Book Reviews: Wundersmith: The Calling of Morrigan Crow

This is the second in the series that follows in the ‘Harry Potter’ genre. A page turning meaty book for the more accomplished reader!



The Calling of Morrigan Crow published by Lothian Childrens Books (paperback RRP $16.99, h/back $24.99) Age Group 8+years.

The second book in the Nevermoor series  by Jessica Townsend

Following on from her first book  Nevermoor: The Trial of Morgan Crow, the biggest selling Australian children’s book debut author, Jessica Townsend released her second in a series about twelve-year-old Morrigan Crow who, believing she was cursed, has travelled from her homeland to Nevermoor to discover that she isn’t cursed and, instead, has a magical ability. In book one she has competed successfully to enter the Wunder Society (Wunsoc), where she can be trained.

The secret must be kept

In Wunsoc she finds others who have a variety of magical abilities, or knacks. She finds that she is a Wundersmith, able to manipulate the magic of Wunder itself. Wundersmiths are extremely rare – there is only one other known – and feared. There is a history of Wundersmiths being evil and wreaking havoc. The only other Wundersmith, Ezra Squall, is regarded with fear and loathing by everyone around her. In book one, Ezra has confronted Morrigan and claimed that she was just like him. Only her small cohort of nine students admitted to Wunsoc, selected teachers and friends of her patron know she is a Wundersmith. The secret must be kept, or her whole class will be expelled from Wunsoc.

There is evil afoot, and Morrigan and her friends seem to keep being caught up in it. Ezra Squall seems to have a hand in it, too, even though he has been banished from Nevermoor. Morrigan helps save the day a few times, while discovering more about her abilities.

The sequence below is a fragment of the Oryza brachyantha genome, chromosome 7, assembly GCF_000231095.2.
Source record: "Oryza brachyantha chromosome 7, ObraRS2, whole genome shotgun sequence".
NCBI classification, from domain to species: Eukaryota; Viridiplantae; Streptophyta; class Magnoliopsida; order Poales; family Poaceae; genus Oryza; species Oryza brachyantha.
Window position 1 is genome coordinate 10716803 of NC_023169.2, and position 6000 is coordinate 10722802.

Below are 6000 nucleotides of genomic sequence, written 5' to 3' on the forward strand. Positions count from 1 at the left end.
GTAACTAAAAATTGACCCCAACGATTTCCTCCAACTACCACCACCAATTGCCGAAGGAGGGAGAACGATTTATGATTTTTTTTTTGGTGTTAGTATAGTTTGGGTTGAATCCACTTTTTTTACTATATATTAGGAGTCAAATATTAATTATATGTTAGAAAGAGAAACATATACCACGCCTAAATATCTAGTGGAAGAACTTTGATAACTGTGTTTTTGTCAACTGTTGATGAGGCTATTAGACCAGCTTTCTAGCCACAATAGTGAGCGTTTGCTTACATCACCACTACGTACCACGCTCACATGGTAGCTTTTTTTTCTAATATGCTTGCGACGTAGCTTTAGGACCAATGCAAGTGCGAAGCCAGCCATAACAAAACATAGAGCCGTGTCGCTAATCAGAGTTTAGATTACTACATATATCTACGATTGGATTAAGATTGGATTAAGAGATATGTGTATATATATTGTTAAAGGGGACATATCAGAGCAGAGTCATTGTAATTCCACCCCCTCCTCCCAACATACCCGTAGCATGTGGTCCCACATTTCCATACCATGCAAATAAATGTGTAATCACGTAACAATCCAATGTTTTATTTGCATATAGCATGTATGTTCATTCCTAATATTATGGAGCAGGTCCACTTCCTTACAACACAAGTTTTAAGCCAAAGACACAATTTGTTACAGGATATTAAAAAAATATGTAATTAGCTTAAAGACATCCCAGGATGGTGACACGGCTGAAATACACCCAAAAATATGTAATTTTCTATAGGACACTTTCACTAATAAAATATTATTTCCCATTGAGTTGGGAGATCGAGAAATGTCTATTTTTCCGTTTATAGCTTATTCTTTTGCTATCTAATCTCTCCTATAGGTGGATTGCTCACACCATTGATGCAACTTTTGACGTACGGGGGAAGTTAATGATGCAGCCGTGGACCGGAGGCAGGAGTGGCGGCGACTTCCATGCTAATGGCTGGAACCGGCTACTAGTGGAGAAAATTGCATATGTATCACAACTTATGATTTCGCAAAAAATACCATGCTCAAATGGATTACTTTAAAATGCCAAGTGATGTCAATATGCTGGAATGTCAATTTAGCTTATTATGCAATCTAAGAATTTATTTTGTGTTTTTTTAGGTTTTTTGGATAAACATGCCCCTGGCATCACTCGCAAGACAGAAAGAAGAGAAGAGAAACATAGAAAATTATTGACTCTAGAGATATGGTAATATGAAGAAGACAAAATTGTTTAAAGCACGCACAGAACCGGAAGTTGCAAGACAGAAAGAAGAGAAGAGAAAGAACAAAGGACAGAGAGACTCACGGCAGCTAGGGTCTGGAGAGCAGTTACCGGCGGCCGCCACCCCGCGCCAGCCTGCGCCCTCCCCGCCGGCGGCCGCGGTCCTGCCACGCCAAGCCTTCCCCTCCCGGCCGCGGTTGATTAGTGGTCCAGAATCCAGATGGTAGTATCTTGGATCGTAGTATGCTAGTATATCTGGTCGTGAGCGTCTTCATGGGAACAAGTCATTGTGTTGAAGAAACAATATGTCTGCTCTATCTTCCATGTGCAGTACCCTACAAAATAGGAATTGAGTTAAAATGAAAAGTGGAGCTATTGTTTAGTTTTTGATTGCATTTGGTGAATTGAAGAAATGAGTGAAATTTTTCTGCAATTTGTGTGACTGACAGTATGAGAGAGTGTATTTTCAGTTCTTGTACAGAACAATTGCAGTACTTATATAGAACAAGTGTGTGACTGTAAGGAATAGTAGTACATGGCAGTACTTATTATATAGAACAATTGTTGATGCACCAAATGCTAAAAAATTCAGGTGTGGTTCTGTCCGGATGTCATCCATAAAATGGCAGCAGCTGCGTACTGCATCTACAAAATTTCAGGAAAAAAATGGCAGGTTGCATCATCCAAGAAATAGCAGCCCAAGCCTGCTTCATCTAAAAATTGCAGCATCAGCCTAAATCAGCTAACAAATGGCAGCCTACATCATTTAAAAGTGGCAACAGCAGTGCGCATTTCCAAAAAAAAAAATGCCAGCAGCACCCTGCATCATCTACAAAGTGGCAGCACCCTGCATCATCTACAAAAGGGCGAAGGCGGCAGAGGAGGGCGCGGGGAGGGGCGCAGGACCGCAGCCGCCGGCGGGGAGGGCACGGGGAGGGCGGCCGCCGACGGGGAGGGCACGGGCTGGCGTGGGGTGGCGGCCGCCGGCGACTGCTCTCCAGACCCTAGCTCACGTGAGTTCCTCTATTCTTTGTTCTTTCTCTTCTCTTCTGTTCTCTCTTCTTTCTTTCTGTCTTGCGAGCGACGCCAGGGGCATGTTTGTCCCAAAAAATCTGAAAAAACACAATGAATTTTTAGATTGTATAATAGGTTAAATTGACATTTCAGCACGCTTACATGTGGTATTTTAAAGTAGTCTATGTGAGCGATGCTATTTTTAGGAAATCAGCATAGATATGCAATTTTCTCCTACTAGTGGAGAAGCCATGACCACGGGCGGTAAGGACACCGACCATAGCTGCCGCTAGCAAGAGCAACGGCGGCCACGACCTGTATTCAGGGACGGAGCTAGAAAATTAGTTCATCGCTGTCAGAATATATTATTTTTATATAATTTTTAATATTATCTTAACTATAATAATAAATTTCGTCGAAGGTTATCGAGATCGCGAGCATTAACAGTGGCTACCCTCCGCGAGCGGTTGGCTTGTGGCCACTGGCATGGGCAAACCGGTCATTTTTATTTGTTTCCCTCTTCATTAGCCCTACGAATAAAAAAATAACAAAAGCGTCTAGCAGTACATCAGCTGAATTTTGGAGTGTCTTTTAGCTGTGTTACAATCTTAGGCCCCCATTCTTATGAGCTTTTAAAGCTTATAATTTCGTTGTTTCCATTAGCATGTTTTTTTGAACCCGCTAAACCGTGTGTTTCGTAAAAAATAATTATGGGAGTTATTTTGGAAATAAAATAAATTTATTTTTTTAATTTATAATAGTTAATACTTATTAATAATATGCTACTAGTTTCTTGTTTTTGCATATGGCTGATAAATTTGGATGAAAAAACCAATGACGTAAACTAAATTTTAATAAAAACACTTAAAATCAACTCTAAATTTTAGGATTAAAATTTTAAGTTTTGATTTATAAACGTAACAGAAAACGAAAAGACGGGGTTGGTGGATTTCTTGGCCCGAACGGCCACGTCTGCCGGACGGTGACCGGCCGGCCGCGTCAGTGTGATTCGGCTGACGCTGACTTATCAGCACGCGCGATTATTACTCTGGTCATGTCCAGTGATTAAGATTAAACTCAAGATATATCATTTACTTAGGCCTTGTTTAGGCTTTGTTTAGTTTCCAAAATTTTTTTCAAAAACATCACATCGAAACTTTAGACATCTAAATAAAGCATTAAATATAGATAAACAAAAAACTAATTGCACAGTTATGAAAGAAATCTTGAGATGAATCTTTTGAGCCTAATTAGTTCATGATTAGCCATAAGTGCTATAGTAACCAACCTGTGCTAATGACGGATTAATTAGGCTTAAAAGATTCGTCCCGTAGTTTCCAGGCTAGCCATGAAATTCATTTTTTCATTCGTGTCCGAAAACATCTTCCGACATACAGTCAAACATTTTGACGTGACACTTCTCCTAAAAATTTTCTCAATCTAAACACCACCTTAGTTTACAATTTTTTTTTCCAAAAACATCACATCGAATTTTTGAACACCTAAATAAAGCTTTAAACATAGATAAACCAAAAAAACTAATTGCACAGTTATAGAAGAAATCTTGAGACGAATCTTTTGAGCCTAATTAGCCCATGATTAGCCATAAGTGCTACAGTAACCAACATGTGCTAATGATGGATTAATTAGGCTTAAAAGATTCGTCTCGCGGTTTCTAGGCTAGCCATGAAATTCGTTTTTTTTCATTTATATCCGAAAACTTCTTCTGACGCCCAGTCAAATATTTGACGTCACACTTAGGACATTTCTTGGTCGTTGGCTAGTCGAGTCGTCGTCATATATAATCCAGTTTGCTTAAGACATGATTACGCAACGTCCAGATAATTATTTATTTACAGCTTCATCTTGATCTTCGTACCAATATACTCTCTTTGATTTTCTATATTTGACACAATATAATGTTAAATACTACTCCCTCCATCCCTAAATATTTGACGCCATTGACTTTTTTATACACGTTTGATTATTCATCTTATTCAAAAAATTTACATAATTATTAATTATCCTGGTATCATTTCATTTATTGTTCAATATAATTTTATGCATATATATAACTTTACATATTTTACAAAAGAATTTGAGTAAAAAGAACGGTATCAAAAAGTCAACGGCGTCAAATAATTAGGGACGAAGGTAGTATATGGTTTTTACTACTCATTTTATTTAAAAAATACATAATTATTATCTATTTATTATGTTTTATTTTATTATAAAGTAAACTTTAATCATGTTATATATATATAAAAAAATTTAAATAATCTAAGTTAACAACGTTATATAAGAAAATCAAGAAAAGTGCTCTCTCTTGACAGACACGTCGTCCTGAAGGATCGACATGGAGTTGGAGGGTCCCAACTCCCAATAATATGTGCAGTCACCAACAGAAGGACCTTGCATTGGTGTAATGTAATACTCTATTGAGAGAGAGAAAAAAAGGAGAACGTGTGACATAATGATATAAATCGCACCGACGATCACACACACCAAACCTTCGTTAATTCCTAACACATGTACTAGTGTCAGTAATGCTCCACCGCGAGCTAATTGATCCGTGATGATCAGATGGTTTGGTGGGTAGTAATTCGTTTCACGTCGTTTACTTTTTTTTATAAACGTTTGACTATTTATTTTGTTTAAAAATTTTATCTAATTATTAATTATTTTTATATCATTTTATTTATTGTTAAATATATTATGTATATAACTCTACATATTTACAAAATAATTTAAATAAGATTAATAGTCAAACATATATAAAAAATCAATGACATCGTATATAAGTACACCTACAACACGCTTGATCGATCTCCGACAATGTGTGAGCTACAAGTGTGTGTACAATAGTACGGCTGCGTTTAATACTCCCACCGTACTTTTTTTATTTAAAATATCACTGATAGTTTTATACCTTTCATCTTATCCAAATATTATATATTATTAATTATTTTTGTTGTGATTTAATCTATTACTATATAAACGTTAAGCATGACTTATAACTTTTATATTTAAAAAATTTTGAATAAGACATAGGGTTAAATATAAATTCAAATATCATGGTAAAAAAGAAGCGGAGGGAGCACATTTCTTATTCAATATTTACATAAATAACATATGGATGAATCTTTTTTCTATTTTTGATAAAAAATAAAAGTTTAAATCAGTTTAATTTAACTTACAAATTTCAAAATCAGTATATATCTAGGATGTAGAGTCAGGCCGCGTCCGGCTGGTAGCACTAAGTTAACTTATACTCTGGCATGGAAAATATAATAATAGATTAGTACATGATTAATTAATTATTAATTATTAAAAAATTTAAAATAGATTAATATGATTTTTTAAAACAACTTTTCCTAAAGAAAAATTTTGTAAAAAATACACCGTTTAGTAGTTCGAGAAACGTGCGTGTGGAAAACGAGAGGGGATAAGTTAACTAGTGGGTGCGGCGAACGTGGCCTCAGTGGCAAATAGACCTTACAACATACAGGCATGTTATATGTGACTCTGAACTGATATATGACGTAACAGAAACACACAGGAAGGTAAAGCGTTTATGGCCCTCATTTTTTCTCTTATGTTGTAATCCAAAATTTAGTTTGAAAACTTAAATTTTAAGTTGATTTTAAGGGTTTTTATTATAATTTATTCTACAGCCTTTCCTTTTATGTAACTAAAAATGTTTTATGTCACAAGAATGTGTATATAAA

There are lessons learned along the way

The plot moves swiftly, keeping the reader interested, while allowing Morrigan’s hopes and fears, as well as her relationships with the others in her class, her teachers and patron to develope. She, and others in her group, feel alienated to different degrees by their various knacks. Morrigan especially, because of her upbringing, where she thought she was cursed, and the fear nearly everyone has of a Wundersmith.

There are lessons learned along the way – about human nature and how appearances can be deceptive, and learning to become a team player, as well as being open and truthful when seeking aid.

The book finishes with a question about a Wundersmith’s role and character – are Wundersmiths necessarily evil? It leaves you looking forward to the next book in the series.

Wundersmith is well written and keeps the reader’s attention. The plot moves along rapidly and raises several issues with which the target audience can identify. It then shows that these issues are not insurmountable. There are a couple of darker themes, so discretion is advised for very young readers.

The book is recommended for anyone who likes stories in the vein of the Harry Potter books.

words by Andrew Stanton